Hippopotamus Facts
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10 Hippopotamus Facts About The River Horses

The hippopotamus proudly holds the world's third-largest mammal title with their enormous bodies and even larger heads. As we all know, they relish their time lounging in the water, a smart move to escape the scorching heat. But wait, there's a lot more beneath the surface to these intriguing creatures. Unravel more as you browse our list of hippopotamus facts below.

Believe it or not, hippos lay claim to their turf uniquely - by tail-flicking their excrement! Not only that, we'll explore their adaptations and behaviors, dispelling myths such as hippos sweating blood. Let's jump straight into all the facts about hippopotamuses you need to know.

Hippos are just one of the many animals that start with the letter h. You can also check out the hippos' closest cousins in our whale facts.

Top Facts About Hippopotamus

hippopotamus facing front
Photo by jean wimmerlin on Unsplash.

1. They are the third largest land mammal.

Hippopotamuses are one of the largest mammals on land. Third to the elephants and white rhinos, adult male hippos–specifically the common hippos–can weigh up to 3,500 kilograms (7,716 pounds). On the other hand, females weigh an average of 1,600 kilograms (3,527 pounds).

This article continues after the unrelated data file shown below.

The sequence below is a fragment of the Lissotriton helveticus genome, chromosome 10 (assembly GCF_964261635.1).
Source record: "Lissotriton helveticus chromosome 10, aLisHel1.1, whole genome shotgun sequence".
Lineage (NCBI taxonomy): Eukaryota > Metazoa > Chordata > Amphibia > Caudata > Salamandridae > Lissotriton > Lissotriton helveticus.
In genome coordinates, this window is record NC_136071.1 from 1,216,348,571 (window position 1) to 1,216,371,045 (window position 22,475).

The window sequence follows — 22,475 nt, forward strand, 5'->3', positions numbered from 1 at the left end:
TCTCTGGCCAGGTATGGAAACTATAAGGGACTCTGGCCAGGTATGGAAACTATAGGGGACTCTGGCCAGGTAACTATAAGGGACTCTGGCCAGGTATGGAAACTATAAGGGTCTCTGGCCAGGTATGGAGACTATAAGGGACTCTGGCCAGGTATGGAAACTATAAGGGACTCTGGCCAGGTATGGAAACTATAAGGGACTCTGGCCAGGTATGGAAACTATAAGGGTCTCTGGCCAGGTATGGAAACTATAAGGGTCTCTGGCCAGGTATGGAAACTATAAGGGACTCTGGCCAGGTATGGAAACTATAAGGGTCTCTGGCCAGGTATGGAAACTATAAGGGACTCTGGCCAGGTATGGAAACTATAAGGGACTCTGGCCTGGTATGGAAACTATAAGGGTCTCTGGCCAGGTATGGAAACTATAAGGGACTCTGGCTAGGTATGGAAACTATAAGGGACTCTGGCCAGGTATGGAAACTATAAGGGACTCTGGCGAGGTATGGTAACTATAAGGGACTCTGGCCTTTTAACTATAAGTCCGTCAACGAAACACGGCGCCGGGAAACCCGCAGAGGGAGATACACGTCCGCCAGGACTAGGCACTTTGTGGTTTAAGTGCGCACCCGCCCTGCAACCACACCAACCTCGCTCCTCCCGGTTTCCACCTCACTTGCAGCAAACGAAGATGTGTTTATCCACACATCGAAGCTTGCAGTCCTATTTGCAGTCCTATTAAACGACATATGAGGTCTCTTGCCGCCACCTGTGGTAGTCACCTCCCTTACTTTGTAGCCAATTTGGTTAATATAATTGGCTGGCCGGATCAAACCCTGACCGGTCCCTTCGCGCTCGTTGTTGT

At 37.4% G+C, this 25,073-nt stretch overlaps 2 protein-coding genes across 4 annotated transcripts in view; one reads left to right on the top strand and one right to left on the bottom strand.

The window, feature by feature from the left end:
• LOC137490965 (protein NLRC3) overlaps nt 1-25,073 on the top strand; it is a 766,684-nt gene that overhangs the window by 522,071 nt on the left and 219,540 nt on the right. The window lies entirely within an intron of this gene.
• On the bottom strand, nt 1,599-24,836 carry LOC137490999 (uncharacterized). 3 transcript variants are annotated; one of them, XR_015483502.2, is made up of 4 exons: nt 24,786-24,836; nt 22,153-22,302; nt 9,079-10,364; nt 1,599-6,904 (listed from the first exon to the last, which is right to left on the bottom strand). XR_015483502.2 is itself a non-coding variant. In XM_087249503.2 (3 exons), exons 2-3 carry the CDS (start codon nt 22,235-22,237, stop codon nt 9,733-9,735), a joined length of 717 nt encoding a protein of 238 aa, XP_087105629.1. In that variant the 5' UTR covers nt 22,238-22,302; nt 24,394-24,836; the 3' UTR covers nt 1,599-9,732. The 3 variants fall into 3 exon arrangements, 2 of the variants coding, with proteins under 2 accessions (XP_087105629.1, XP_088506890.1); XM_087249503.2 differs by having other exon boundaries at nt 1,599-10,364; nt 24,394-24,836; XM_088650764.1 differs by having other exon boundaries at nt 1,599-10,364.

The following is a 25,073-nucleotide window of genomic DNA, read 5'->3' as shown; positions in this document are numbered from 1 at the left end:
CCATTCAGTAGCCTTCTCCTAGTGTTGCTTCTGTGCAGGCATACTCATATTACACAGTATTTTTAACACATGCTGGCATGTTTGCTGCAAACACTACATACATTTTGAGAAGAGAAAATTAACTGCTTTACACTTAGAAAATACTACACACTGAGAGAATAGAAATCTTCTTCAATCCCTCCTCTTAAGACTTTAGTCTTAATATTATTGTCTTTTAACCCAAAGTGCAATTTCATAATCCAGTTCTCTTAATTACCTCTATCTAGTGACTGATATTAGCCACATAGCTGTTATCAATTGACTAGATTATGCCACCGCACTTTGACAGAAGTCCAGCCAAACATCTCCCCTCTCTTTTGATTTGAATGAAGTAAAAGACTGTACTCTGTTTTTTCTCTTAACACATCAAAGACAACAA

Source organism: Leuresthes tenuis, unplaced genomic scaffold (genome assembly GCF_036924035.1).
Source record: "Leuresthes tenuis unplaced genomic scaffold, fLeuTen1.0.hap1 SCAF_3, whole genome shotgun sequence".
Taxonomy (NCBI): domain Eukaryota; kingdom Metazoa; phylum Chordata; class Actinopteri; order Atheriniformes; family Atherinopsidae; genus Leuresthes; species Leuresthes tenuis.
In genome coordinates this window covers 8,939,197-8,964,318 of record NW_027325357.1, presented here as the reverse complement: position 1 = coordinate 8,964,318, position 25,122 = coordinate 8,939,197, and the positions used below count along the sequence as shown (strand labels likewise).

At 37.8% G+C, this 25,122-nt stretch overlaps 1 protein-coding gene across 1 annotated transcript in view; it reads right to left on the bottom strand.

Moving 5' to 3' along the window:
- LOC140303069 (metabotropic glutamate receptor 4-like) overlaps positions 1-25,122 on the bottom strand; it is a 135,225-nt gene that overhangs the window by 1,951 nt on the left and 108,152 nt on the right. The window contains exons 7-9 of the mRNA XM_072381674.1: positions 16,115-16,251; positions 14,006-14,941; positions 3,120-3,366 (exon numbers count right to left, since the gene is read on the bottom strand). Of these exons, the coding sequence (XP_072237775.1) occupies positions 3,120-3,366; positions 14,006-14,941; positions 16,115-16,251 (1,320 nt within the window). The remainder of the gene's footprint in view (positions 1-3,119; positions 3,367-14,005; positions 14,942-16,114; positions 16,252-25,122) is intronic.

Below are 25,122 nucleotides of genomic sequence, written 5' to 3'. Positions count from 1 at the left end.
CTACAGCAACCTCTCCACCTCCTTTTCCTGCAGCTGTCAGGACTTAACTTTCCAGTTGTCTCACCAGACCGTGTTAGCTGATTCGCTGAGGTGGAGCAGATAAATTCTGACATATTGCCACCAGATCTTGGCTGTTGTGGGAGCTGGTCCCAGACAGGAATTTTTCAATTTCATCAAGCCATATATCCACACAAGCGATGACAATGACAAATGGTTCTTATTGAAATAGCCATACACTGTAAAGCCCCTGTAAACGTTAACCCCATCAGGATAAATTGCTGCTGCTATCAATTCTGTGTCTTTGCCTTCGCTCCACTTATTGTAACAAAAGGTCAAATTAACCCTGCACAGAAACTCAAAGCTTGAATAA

There are only two species of hippos: the larger Common Hippo (Hippopotamus amphibious) and the Pygmy Hippo (Choerpsis liberiensis). They live in the rivers, lakes, and swamps of sub-Saharan Africa.

2. The name hippopotamus means river horse.

hippo submerged in the water
Photo by Samuele Giglio on Unsplash.

The moniker "hippopotamus" carries the intriguing weight of its ancient Greek roots. Stemming from "hippo," translating to horse, and "potamos," meaning river, this majestic creature is aptly named the "river horse."

The hippotamus has a long history that dates back millions of years. Fossil records reveal that hippos existed approximately 23 million years ago during the Miocene epoch1. Throughout history, they have evolved to survive in semi-aquatic habitats.

3. Hippos can sleep underwater.